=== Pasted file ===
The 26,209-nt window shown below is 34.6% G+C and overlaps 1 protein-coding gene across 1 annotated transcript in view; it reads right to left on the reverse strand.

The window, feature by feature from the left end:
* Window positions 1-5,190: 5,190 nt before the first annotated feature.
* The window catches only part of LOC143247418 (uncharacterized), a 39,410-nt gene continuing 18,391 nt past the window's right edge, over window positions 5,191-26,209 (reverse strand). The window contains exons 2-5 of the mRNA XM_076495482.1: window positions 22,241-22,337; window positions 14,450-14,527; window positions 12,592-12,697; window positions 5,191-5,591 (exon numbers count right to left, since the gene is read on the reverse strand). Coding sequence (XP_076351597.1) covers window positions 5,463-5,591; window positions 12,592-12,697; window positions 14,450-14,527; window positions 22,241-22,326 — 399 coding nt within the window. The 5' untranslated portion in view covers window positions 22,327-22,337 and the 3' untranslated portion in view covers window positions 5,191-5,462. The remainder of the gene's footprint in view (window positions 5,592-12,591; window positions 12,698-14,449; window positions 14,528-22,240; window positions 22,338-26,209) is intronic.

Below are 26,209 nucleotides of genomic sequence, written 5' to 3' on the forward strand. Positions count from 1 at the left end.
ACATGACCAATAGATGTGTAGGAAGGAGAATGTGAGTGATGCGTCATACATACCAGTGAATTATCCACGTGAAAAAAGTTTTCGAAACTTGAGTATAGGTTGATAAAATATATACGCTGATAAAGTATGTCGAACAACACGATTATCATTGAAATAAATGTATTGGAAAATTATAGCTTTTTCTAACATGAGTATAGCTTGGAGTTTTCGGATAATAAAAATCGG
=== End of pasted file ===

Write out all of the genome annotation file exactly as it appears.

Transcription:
The 26,209-nt window shown below is 34.6% G+C and overlaps 1 protein-coding gene across 1 annotated transcript in view; it reads right to left on the reverse strand.

The window, feature by feature from the left end:
* Window positions 1-5,190: 5,190 nt before the first annotated feature.
* The window catches only part of LOC143247418 (uncharacterized), a 39,410-nt gene continuing 18,391 nt past the window's right edge, over window positions 5,191-26,209 (reverse strand). The window contains exons 2-5 of the mRNA XM_076495482.1: window positions 22,241-22,337; window positions 14,450-14,527; window positions 12,592-12,697; window positions 5,191-5,591 (exon numbers count right to left, since the gene is read on the reverse strand). Coding sequence (XP_076351597.1) covers window positions 5,463-5,591; window positions 12,592-12,697; window positions 14,450-14,527; window positions 22,241-22,326 — 399 coding nt within the window. The 5' untranslated portion in view covers window positions 22,327-22,337 and the 3' untranslated portion in view covers window positions 5,191-5,462. The remainder of the gene's footprint in view (window positions 5,592-12,591; window positions 12,698-14,449; window positions 14,528-22,240; window positions 22,338-26,209) is intronic.

Below are 26,209 nucleotides of genomic sequence, written 5' to 3' on the forward strand. Positions count from 1 at the left end.
ACATGACCAATAGATGTGTAGGAAGGAGAATGTGAGTGATGCGTCATACATACCAGTGAATTATCCACGTGAAAAAAGTTTTCGAAACTTGAGTATAGGTTGATAAAATATATACGCTGATAAAGTATGTCGAACAACACGATTATCATTGAAATAAATGTATTGGAAAATTATAGCTTTTTCTAACATGAGTATAGCTTGGAGTTTTCGGATAATAAAAATCGG